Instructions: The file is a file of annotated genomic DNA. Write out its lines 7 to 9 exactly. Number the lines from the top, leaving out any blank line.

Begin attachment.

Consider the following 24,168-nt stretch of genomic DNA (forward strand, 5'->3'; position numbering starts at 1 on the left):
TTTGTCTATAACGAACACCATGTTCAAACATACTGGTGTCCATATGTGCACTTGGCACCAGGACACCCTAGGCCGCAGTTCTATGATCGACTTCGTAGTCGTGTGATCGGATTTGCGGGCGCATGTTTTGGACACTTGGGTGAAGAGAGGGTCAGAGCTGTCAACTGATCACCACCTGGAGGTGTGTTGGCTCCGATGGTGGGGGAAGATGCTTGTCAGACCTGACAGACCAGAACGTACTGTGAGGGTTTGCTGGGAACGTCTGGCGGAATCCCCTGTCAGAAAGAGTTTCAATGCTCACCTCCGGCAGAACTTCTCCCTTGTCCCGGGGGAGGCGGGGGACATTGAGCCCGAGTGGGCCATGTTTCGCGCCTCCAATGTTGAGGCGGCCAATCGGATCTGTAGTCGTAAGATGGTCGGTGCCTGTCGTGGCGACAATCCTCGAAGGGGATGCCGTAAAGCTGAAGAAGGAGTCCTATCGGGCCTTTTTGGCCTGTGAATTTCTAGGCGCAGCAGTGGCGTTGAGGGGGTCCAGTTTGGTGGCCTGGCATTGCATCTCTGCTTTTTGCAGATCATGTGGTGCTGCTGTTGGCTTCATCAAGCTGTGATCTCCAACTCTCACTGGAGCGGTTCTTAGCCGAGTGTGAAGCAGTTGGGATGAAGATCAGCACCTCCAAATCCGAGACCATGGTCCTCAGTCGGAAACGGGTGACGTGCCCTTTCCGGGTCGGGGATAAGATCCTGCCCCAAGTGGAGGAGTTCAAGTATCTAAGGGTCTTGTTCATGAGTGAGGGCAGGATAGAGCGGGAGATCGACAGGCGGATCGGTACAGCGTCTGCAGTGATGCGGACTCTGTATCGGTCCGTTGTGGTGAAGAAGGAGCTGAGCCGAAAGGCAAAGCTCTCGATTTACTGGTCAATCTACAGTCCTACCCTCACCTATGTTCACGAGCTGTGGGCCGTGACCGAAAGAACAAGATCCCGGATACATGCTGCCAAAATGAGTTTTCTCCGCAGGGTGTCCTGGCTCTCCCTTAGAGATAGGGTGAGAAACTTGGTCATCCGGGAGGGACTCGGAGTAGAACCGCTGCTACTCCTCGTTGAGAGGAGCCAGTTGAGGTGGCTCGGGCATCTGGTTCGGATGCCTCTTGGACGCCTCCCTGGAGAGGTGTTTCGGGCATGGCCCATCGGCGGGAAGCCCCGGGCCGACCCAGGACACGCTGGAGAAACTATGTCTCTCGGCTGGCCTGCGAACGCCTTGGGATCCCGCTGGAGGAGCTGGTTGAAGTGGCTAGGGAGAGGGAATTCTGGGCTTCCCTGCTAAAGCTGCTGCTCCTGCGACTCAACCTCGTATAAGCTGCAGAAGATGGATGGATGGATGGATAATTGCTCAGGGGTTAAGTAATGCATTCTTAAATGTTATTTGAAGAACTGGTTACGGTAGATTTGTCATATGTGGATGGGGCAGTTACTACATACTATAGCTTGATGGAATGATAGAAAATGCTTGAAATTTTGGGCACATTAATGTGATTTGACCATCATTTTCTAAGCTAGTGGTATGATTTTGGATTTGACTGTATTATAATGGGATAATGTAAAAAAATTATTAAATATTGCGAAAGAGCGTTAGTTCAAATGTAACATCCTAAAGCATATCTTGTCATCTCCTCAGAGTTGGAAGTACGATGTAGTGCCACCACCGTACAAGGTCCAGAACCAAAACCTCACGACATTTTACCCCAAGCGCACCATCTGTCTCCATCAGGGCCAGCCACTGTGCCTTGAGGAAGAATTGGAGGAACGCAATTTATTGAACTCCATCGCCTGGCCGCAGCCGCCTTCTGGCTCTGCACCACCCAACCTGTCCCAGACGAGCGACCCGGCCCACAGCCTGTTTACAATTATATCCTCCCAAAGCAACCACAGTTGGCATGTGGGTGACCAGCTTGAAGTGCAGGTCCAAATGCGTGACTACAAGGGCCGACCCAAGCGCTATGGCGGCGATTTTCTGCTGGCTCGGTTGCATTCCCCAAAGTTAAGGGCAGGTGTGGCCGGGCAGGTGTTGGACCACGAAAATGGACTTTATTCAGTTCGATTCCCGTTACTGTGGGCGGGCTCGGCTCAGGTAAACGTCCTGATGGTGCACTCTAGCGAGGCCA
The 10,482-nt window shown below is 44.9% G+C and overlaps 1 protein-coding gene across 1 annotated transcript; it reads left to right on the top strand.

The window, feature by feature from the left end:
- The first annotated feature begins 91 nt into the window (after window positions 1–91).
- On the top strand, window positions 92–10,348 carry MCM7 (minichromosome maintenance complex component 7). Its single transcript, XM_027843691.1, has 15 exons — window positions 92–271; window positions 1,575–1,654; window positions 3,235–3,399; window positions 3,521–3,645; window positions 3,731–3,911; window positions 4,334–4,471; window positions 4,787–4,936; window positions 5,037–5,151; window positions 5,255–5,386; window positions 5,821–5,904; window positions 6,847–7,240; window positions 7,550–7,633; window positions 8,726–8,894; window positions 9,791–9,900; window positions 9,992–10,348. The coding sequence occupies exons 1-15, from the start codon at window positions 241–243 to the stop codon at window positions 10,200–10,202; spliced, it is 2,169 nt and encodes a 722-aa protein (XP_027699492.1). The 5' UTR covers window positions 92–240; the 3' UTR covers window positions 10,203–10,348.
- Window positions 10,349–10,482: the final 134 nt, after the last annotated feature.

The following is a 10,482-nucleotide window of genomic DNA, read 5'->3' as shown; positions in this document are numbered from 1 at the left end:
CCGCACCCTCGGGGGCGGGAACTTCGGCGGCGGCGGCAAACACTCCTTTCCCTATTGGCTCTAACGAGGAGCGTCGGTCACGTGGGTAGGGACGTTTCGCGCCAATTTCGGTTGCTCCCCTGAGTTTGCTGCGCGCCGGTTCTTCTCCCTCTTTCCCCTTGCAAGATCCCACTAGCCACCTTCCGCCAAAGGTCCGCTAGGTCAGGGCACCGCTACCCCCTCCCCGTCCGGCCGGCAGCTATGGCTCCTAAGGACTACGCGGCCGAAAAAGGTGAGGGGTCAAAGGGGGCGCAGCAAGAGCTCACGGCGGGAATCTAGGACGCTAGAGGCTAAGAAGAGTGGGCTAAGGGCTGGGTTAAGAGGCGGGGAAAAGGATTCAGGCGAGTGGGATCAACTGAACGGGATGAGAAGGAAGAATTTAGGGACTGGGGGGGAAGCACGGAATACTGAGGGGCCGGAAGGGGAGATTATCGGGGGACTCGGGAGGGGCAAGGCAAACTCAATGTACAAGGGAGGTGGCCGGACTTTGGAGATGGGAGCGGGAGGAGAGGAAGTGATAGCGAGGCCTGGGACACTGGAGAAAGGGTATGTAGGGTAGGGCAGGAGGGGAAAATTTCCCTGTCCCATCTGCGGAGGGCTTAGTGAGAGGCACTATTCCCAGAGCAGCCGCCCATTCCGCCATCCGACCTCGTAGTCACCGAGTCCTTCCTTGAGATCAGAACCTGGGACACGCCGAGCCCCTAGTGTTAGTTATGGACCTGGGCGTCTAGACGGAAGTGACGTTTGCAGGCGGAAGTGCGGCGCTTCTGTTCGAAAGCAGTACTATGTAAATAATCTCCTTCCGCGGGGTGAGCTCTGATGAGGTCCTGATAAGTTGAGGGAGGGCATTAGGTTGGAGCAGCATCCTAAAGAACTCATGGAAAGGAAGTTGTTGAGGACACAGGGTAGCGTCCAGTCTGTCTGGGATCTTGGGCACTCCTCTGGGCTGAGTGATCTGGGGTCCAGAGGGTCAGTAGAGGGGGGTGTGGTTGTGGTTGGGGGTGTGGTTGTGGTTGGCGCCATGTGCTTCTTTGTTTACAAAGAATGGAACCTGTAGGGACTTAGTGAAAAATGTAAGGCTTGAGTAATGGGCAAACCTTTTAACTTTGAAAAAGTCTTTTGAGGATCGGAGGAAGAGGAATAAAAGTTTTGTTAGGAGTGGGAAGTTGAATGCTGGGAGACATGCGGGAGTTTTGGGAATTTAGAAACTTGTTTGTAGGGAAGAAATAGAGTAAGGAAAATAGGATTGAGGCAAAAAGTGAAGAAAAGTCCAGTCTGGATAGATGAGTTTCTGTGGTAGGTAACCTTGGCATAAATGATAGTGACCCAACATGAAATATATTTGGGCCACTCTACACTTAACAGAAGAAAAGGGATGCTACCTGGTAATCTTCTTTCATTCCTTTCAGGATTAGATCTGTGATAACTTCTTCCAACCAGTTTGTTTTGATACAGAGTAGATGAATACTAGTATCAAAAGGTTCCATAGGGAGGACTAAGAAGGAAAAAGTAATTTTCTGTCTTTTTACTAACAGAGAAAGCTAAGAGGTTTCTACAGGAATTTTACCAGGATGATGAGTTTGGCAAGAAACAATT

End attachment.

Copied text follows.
- Window positions 10,349–10,482: the final 134 nt, after the last annotated feature.

The following is a 10,482-nucleotide window of genomic DNA, read 5'->3' as shown; positions in this document are numbered from 1 at the left end:
CCGCACCCTCGGGGGCGGGAACTTCGGCGGCGGCGGCAAACACTCCTTTCCCTATTGGCTCTAACGAGGAGCGTCGGTCACGTGGGTAGGGACGTTTCGCGCCAATTTCGGTTGCTCCCCTGAGTTTGCTGCGCGCCGGTTCTTCTCCCTCTTTCCCCTTGCAAGATCCCACTAGCCACCTTCCGCCAAAGGTCCGCTAGGTCAGGGCACCGCTACCCCCTCCCCGTCCGGCCGGCAGCTATGGCTCCTAAGGACTACGCGGCCGAAAAAGGTGAGGGGTCAAAGGGGGCGCAGCAAGAGCTCACGGCGGGAATCTAGGACGCTAGAGGCTAAGAAGAGTGGGCTAAGGGCTGGGTTAAGAGGCGGGGAAAAGGATTCAGGCGAGTGGGATCAACTGAACGGGATGAGAAGGAAGAATTTAGGGACTGGGGGGGAAGCACGGAATACTGAGGGGCCGGAAGGGGAGATTATCGGGGGACTCGGGAGGGGCAAGGCAAACTCAATGTACAAGGGAGGTGGCCGGACTTTGGAGATGGGAGCGGGAGGAGAGGAAGTGATAGCGAGGCCTGGGACACTGGAGAAAGGGTATGTAGGGTAGGGCAGGAGGGGAAAATTTCCCTGTCCCATCTGCGGAGGGCTTAGTGAGAGGCACTATTCCCAGAGCAGCCGCCCATTCCGCCATCCGACCTCGTAGTCACCGAGTCCTTCCTTGAGATCAGAACCTGGGACACGCCGAGCCCCTAGTGTTAGTTATGGACCTGGGCGTCTAGACGGAAGTGACGTTTGCAGGCGGAAGTGCGGCGCTTCTGTTCGAAAGCAGTACTATGTAAATAATCTCCTTCCGCGGGGTGAGCTCTGATGAGGTCCTGATAAGTTGAGGGAGGGCATTAGGTTGGAGCAGCATCCTAAAGAACTCATGGAAAGGAAGTTGTTGAGGACACAGGGTAGCGTCCAGTCTGTCTGGGATCTTGGGCACTCCTCTGGGCTGAGTGATCTGGGGTCCAGAGGGTCAGTAGAGGGGGGTGTGGTTGTGGTTGGGGGTGTGGTTGTGGTTGGCGCCATGTGCTTCTTTGTTTACAAAGAATGGAACCTGTAGGGACTTAGTGAAAAATGTAAGGCTTGAGTAATGGGCAAACCTTTTAACTTTGAAAAAGTCTTTTGAGGATCGGAGGAAGAGGAATAAAAGTTTTGTTAGGAGTGGGAAGTTGAATGCTGGGAGACATGCGGGAGTTTTGGGAATTTAGAAACTTGTTTGTAGGGAAGAAATAGAGTAAGGAAAATAGGATTGAGGCAAAAAGTGAAGAAAAGTCCAGTCTGGATAGATGAGTTTCTGTGGTAGGTAACCTTGGCATAAATGATAGTGACCCAACATGAAATATATTTGGGCCACTCTACACTTAACAGAAGAAAAGGGATGCTACCTGGTAATCTTCTTTCATTCCTTTCAGGATTAGATCTGTGATAACTTCTTCCAACCAGTTTGTTTTGATACAGAGTAGATGAATACTAGTATCAAAAGGTTCCATAGGGAGGACTAAGAAGGAAAAAGTAATTTTCTGTCTTTTTACTAACAGAGAAAGCTAAGAGGTTTCTACAGGAATTTTACCAGGATGATGAGTTTGGCAAGAAACAATT